Safety important around area pools
Children are out of school, the summer weather is starting to heat up and pools are opening.
Now is the time to remember pool safety.
The summer got off to a bad start more than a week ago when three 4-year-olds drowned in Ohio, one in a pool, one in a pond and another in a river in a two-day period.
More than 300 kids younger than age 5 drown every year in swimming pool accidents across the country, and more than 3,200 go to a hospital emergency room after a near drowning.
A child can drown in 2 inches of water in under five minutes and never make a sound. Children between the ages of 1 and 4 have the highest drowning rates. Fatal drowning remains the second-leading cause of unintentional injury-related death for children between the ages of 1 and 14 years, according to the Centers for Disease Control and Prevention.
A pool in the backyard is a great way to beat the heat and allow everyone in the family to have fun. But pool owners need to practice safety to ensure everyone in or near the pool remains safe.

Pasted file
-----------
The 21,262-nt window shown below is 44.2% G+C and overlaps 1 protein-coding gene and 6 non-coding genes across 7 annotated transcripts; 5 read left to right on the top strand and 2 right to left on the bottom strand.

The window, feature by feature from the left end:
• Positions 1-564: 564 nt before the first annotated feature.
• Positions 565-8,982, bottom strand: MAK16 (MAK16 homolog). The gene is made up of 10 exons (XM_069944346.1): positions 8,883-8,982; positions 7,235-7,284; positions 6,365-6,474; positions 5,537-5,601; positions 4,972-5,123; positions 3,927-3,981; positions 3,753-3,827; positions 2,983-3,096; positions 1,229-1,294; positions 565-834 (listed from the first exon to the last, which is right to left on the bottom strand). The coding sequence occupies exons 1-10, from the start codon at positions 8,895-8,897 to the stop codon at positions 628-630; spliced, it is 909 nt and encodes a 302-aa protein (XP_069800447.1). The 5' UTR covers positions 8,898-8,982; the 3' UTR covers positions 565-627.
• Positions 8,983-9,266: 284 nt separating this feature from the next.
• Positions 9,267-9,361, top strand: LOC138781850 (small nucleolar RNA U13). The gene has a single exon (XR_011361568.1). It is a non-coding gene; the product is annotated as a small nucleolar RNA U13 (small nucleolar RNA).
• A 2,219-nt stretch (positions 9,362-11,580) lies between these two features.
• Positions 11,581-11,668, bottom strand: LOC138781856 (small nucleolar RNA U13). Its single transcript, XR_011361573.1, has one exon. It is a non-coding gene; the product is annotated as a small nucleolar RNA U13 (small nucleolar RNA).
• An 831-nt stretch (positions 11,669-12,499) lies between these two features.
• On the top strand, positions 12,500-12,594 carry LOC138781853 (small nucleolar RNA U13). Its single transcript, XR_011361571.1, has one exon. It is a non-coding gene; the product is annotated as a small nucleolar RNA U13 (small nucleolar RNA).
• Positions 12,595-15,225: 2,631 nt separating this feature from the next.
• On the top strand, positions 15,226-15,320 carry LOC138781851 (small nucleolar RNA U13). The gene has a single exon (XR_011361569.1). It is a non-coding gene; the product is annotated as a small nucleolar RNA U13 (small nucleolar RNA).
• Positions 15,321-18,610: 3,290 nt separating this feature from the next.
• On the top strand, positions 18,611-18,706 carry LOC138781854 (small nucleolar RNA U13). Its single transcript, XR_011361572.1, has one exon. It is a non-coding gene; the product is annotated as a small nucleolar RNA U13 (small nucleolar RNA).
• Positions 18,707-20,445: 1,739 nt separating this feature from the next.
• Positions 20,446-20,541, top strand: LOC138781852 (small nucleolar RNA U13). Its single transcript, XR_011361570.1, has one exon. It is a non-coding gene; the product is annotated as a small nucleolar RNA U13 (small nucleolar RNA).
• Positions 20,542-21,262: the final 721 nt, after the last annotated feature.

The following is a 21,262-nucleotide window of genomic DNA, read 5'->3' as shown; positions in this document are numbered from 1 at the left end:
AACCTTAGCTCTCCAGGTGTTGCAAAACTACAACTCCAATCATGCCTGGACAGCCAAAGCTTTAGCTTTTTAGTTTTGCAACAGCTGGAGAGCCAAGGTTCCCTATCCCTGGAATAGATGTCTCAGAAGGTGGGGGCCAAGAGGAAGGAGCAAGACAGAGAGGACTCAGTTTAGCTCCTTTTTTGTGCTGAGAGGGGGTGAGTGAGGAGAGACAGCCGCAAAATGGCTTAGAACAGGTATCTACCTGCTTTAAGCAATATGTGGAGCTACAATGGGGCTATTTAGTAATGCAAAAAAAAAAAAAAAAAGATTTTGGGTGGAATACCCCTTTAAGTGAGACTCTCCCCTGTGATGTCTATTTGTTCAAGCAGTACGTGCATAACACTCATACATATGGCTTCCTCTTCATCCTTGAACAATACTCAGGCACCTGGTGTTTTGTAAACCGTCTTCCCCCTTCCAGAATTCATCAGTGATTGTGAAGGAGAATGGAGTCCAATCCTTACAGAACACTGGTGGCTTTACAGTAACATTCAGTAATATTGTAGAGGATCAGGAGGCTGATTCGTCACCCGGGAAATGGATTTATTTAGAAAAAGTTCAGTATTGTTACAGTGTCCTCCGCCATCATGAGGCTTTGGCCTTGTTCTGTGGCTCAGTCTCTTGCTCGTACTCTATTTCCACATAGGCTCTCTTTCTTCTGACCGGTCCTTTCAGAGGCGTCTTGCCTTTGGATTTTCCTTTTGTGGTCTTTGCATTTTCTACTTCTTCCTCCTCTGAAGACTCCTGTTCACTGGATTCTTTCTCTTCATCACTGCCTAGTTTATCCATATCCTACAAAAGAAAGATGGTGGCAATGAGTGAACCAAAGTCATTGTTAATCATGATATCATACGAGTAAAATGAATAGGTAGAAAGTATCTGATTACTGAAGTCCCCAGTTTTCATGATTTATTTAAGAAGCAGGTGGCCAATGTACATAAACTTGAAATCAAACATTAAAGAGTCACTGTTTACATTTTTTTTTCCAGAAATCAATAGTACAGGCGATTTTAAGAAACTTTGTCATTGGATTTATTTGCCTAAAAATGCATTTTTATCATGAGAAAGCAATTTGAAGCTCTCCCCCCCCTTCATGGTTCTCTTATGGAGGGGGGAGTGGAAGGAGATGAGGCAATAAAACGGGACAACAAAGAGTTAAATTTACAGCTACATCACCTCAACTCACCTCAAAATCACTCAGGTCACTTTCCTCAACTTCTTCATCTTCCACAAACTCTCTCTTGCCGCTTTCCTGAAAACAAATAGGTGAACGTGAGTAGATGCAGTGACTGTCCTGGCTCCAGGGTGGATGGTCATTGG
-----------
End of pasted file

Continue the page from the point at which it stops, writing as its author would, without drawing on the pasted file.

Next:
Parents can take children to swim classes at an early age. A child should not have to rely upon noodles or other flotation devices to stay above water. Even with swimming classes, young children should never be left alone unsupervised in a pool.
Pool owners need to have a checklist of safety gear that needs to be near the pool at all times. The list should include a ring buoy and reach pole. A first aid kit and cordless phone or cell phone, with a complete list of emergency contact numbers, also need to be readily available.
Pools should be surrounded by an appropriate fence, and the fence should have a self-closing, self-locking gate when the pool isn’t in use or supervised. A secure cover also is a good idea to keep children from falling in while adults aren’t present.
Visiting children should be closely watched.
A curious child can sneak away to look at the pool while parents are busy talking, so check the pool first if a child is missing.
For above-ground pools, steps and ladders to the pool should be secured or removed when the pool is not in use.
Pools, as we were recently reminded, aren’t the only place of summer swimming danger.
A trip to a lake or swimming hole can be just as dangerous, if not more, because young children can vanish in a matter of seconds. Don’t take chances at swimming holes and never dive headfirst into the water.
Adults also need to remember that alcohol and swimming never mix, and keep an eye to the sky for approaching bad weather.
Summer already has turned tragic for three families. Let’s make sure there are no more.